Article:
Jakarta, IO – The three most influential pillars of a state of law are power, politics and law. These are intertwined and mutually influence each other. Either justify any means to achieve a goal or use the correct means to achieve a goal – whatever the planned goal happens to be.
To understand the mutual influence of the three pillars, one needs to understand the meaning of the three.
Basically, power can be defined as the ability of an individual or group to influence other people. Therefore, it can be said that those who hold power have a considerable responsibility, because not only can they influence other people, but they also influence the environment.
In addition, the influence exerted by the power-holders can be based on their desires or shared interests (Wikipedia). However, this power must be exercised based on legal guidelines.
Therefore, power can run systematically and orderly, not anarchically. On the other hand, the law cannot operate independently without power to implement the law into people’s lives. Because if that is what is expected, then the law is just wishful thinking.
Meanwhile, politics is an effort undertaken by citizens to realize the common good (Aristotle’s Classical Theory). Politics concerns matters related to the administration of the government and the state. Politics is all that involves the process of formulating and implementing government public policy (Wikipedia).
However, it often occurs in the practice of law that there is a tendency for law enforcers not to be able to differentiate between policy (politics) as a state goal (doelmatigheid) and the implementation of the policy itself (rechtmatigheid), such as in the Government’s trade policy.
As a result, a minister can be “forced” to sit as a suspect/defendant in a corruption case just because the technical implementation in the policy is problematic, that is, containing the element of a criminal act.
In such a case, it becomes increasingly clear from the law enforcement perspective that the difference between the legal status of a minister and a director-general as the one who technically implements the ministerial policy in government administration is increasingly obscure. The urgency of the legal problem now and in the future is how to position legal incidents related to state policy in certain matters whose implementation carries criminal ramifications.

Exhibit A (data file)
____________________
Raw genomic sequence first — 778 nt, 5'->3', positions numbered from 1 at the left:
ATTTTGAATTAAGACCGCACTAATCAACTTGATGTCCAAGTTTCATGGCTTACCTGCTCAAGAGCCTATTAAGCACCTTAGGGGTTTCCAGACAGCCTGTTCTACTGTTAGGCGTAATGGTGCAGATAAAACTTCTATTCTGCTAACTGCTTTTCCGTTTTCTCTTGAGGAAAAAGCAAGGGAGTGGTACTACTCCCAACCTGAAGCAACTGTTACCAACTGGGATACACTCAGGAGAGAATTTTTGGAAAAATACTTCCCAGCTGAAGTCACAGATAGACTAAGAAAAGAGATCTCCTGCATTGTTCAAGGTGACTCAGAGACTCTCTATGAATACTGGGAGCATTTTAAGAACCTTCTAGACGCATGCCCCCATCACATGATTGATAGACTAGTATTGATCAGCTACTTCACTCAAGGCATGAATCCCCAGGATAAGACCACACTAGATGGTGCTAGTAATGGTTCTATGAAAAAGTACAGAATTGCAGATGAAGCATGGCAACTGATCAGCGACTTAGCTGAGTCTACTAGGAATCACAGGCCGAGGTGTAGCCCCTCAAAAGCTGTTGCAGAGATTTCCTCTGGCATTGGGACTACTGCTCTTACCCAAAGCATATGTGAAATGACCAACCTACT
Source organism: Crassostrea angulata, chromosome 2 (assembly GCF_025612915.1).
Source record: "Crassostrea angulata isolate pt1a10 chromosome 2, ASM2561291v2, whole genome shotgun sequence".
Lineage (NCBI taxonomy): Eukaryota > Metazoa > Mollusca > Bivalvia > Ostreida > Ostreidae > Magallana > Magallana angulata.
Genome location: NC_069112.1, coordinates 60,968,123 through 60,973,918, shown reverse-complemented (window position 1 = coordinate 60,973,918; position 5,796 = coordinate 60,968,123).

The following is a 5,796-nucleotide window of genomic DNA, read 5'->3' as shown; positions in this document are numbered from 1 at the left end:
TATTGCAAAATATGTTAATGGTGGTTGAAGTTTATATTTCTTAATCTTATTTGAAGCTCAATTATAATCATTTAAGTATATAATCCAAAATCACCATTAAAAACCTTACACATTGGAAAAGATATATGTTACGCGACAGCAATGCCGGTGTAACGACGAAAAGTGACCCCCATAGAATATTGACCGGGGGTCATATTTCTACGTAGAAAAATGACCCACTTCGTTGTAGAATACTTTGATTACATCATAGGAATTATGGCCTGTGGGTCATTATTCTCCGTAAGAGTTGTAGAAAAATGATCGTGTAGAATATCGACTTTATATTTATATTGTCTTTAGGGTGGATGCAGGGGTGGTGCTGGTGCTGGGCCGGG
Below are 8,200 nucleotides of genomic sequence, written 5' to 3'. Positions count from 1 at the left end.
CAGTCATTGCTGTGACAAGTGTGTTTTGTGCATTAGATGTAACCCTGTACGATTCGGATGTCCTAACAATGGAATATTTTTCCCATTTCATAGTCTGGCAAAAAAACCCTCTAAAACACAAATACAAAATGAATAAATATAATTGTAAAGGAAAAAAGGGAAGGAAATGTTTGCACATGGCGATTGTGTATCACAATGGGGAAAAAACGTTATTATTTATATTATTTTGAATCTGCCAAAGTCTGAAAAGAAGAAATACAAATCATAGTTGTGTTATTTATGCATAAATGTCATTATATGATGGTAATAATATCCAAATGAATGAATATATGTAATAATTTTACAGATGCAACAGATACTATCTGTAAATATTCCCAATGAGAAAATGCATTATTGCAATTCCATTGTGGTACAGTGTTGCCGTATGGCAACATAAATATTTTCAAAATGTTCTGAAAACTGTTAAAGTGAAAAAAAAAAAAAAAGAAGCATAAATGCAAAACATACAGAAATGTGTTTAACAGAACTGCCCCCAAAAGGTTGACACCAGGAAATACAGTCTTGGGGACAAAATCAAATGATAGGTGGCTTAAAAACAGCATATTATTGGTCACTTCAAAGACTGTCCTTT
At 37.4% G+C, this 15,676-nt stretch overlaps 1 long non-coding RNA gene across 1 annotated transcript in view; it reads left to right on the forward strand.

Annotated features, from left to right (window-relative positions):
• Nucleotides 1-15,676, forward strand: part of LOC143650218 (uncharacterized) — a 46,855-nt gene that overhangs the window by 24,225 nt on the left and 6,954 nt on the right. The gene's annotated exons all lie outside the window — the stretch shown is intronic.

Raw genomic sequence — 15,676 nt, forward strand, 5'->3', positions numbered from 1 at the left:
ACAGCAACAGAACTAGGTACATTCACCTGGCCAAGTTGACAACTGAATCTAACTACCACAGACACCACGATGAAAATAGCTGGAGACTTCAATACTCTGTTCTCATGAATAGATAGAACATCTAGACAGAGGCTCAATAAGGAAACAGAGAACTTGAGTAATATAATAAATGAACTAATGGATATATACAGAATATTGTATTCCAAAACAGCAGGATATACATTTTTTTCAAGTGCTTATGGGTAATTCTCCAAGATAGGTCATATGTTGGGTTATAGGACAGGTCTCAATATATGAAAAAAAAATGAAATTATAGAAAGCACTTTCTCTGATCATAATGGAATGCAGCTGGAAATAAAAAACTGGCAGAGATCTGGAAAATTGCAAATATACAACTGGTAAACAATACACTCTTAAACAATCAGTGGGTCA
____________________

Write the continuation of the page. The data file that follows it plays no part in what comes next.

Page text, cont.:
It cannot be denied that the current situation of the law and law enforcement are still controlled by power and politics, even though 50 percent of them still adhere to legal principles and norms and equality before the law. An example of such a problem can be seen in the base transceiver stations (BTS) case, which remains stalled because the prosecutor’s office has not touched the political circles involved.
Another example: the Corruption Eradication Commission (KPK) has not resolved the Formula E case until now. Also, cases of illegal mining are still blanketed in conflicts of power and political interests, hampering law enforcement.
There is also the problem of land control, which has been interfered with by brokers. The original land owner who has the Freehold Title can still be manipulated, and the land title can be legally stolen by someone who is not the legal owner. All of this happened because of the involvement of power and land brokers.
The above cases reflect how the law has been trampled by power and politics. They move and work without any legal basis. The power of the law has even been deceived through the assistance of unprincipled legal experts. Therefore, tyranny occurs when the minority overpowers the majority.
In such circumstances, it becomes crystal clear and real that justice seekers who have no power to back them up and are socio-economically weak become increasingly slumped and cornered. In the end, the people came up with a cynical expression that there is one law for the rich and another for the poor.
In the practice of law, it has become a public secret, and the majority of justice seekers have experienced it, such as when they report a case to integrated service points at police stations, when they register a case in court and during the trial process, which is always delayed from the schedule.
Even the cassation or judicial review level, which uses an online system, does not guarantee the efficient delivery of excerpts of the decision. Sometimes, the waiting time takes more than a month.
Ultimately, all obstacles and failures to fulfill legal certainty, justice and utility for justice seekers circle back to “the men behind the gun” and not to the online system itself. Then how can the function and role of the products of law from the hard work of the House of Representatives prevent and overcome the problems outlined above? It is a basic question that has found no foolproof answer in terms of content and format of regulatory laws that can work as a final and comprehensive solution.
As long as the people who hold the gun (law) no longer have any social responsibility higher than their responsibility for their family and personal interests, then the law only functions as a tool of power to achieve their desires for power and control their wealth. When will the law become the commander and protector of our precious Indonesian humanity?
Only God knows the answer.